Simran Shaikh, a 21-year-old from Mumbai playing for UP Warriorz, says she learned new techniques to improve her fielding. "My fielding is something that I have improved upon a lot. I implemented the techniques the coaches said and did things I have not done before," she tells ESPNcricinfo. "The seniors and coaches would teach me how to throw correctly and share tips."
The impact of interacting with elite international players goes beyond technical skills, too. "I've often heard that foreign players have strong mindset but it's only when I came here and interacted with them that I understood just how mentally strong they are," Akhtar says. "They don't panic easily if they are hit for boundaries, they play simple cricket and stick to their strength. We domestic players don't get a lot of chances to play with senior India players also. I am from Kashmir [though she plays for Rajasthan] and very few know cricket there. While I was playing I didn't know how to deal with pressure but that's what we are learning here."
Eight league matches per team in a little over three weeks, several training sessions, and more offline interactions - the WPL has provided an intense learning environment unlike any other for its participants. Now imagine some of the knowledge and work ethic absorbed percolating to domestic teams through players who have been part of the WPL. And the impact this knowledge transfer will have as it builds over seasons.
This is part of the reason that UP coach Jon Lewis, a former England fast bowler, persisted with Indian youngsters in his team. "There are two parts to my job here, one is to win games and the other is to develop young Indian cricketers," he says. "The fact that we are able to put a 16-year-old legspinner [Chopra] and 18-year-old fast bowler [Soppadhandi Yashasri] out should be celebrated. This competition is all about growing young Indian cricketers and giving them an experience."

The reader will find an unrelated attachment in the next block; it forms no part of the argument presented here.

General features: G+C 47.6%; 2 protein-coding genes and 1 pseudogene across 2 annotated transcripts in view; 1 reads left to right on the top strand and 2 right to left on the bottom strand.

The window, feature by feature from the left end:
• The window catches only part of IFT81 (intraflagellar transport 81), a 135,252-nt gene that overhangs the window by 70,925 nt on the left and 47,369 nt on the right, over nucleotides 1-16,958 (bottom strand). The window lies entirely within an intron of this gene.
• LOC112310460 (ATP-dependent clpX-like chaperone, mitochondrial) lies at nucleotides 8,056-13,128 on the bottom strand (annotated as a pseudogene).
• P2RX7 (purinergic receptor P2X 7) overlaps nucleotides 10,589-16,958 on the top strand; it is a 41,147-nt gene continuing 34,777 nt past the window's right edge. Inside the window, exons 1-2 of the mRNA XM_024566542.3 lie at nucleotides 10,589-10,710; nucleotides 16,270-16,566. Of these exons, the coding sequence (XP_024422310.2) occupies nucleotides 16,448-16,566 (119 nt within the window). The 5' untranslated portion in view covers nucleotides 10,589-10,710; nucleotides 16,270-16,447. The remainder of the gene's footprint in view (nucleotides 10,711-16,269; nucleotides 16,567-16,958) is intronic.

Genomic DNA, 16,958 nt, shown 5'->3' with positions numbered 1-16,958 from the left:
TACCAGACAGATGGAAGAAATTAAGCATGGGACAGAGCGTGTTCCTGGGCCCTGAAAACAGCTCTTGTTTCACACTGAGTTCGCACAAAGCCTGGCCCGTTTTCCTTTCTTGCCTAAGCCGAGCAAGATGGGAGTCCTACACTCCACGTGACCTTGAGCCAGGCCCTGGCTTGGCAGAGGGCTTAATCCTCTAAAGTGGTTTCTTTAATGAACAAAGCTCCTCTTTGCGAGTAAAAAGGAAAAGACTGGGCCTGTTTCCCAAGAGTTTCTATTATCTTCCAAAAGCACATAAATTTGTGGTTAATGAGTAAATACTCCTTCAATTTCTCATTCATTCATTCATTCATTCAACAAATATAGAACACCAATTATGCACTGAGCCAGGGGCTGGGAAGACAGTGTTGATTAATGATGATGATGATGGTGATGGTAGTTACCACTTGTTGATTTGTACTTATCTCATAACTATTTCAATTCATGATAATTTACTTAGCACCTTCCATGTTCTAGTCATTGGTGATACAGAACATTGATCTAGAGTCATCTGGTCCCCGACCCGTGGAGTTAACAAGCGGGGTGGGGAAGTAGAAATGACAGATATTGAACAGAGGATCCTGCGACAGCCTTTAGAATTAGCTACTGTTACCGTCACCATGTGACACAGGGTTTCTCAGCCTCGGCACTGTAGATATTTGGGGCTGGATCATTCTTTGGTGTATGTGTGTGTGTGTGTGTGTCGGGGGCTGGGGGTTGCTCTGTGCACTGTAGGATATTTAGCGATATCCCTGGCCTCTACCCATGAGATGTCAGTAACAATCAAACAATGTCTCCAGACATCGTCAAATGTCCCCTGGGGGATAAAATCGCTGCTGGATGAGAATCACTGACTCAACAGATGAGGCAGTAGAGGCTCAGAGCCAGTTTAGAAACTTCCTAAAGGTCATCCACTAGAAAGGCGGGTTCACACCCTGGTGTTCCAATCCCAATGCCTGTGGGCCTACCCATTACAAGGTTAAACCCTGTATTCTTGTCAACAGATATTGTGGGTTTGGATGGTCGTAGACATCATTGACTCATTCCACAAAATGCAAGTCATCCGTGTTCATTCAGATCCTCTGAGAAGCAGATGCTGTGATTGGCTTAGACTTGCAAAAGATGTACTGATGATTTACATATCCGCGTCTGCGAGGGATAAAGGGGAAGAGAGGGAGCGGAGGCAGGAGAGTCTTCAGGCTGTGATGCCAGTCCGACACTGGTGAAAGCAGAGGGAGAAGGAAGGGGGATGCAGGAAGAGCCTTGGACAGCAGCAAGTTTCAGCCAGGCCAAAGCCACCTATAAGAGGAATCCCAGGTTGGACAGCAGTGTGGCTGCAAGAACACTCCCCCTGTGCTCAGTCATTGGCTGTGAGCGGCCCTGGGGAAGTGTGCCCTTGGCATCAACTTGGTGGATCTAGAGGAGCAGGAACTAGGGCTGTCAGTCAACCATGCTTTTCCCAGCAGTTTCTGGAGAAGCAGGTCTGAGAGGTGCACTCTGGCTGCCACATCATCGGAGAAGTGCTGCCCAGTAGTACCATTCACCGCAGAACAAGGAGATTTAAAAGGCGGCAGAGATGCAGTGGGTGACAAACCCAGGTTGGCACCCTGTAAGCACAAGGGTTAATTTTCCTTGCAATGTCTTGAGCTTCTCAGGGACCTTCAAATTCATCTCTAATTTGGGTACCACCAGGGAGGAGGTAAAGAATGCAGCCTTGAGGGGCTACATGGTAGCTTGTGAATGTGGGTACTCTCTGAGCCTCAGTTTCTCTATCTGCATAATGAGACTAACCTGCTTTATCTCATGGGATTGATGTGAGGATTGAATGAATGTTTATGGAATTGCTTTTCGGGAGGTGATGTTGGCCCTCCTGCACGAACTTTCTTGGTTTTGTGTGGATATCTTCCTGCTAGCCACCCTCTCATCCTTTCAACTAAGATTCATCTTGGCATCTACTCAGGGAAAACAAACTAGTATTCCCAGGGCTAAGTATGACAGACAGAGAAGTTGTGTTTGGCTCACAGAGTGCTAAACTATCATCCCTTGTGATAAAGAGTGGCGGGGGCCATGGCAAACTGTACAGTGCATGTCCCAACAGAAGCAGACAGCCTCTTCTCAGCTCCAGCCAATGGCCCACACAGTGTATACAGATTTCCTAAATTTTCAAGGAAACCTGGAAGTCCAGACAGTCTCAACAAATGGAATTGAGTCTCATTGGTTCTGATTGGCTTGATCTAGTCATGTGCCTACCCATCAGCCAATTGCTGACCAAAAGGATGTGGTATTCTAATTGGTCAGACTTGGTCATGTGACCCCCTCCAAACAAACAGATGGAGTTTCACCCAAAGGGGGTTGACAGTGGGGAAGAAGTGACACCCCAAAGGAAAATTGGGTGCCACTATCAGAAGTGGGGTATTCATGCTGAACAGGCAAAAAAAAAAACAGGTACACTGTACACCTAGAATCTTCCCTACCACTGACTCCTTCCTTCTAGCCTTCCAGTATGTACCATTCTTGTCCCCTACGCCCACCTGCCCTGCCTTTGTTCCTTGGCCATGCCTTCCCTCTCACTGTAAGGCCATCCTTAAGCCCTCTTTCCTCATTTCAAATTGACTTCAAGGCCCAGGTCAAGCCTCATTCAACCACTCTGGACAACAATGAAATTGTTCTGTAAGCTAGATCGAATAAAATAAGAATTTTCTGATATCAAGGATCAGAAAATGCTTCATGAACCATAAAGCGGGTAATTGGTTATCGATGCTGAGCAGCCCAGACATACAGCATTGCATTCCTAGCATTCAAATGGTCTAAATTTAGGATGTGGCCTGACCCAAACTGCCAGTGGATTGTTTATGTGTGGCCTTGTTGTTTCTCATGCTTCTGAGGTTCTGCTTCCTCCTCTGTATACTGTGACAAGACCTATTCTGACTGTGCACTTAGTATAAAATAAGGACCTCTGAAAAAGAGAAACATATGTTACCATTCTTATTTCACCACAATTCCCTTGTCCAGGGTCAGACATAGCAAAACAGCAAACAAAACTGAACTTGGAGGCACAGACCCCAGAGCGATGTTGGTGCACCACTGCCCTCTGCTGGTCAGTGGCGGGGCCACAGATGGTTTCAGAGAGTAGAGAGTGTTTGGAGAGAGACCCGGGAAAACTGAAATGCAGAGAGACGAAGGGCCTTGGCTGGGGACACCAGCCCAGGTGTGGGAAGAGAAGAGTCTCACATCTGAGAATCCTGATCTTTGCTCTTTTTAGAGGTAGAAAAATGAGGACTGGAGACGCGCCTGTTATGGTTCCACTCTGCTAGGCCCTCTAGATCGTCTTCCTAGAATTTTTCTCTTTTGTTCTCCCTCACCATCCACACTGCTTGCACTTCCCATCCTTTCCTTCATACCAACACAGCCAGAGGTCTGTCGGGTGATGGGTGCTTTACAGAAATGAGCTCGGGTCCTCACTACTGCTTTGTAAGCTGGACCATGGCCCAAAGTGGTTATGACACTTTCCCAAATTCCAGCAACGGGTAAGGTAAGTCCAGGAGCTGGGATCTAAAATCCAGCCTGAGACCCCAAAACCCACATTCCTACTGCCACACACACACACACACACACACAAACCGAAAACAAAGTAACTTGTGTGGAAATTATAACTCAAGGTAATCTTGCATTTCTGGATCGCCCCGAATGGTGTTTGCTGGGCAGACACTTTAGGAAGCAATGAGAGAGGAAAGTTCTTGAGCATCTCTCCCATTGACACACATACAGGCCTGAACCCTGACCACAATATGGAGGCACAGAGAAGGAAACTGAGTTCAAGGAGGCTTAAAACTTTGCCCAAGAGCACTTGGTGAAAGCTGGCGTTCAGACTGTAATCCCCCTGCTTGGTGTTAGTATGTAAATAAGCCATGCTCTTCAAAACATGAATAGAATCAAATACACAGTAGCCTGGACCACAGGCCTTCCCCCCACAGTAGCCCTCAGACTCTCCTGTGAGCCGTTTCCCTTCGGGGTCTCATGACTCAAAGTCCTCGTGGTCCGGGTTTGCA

It's a sentiment shared by Warriorz captain Alyssa Healy and they walked the talk. They stuck with Simran and Kiran Navgire, gave chances to India's Under-19 World Cup winners Shweta Sehrawat and Chopra, as well as Yashasri in the final league game. They may have lost the Eliminator, but the fact that they made the knockouts while giving all these players chances is noteworthy.
Capitals, on the other hand, played just one uncapped Indian in nine matches: Minnu Mani, who comes from the Kurichiya tribe in the Wayanad district of Kerala, got two games. They chose to field the fifth overseas player from an Associate nation - USA's Tara Norris - and finished top of the table. Hopefully the likes of Titas Sadhu, the U-19 pace sensation, Sneha Deepthi, the only Indian mother in the WPL, and Akhtar will get their chances next year.
For RCB, the growth of their young players was a silver lining in a forgettable campaign. They fielded the most uncapped Indians, a consequence of their horrendous start to the season, but one of them - Patil - was so impressive that Sophie Devine said it was a matter of time before she plays for India. At Gujarat Giants, Dayalan Hemalatha finished the season with their second best strike rate, while 24-year-old Harleen Deol was their second-highest run-scorer and in contention for the emerging player of the tournament.
Only the grand final remains, and then the players will go their separate ways, taking with them the wealth - both material and intellectual - earned over these three weeks to further their careers. As the WPL's theme song says: Yeh Toh Bas Shuruat Hai [This is just the beginning.]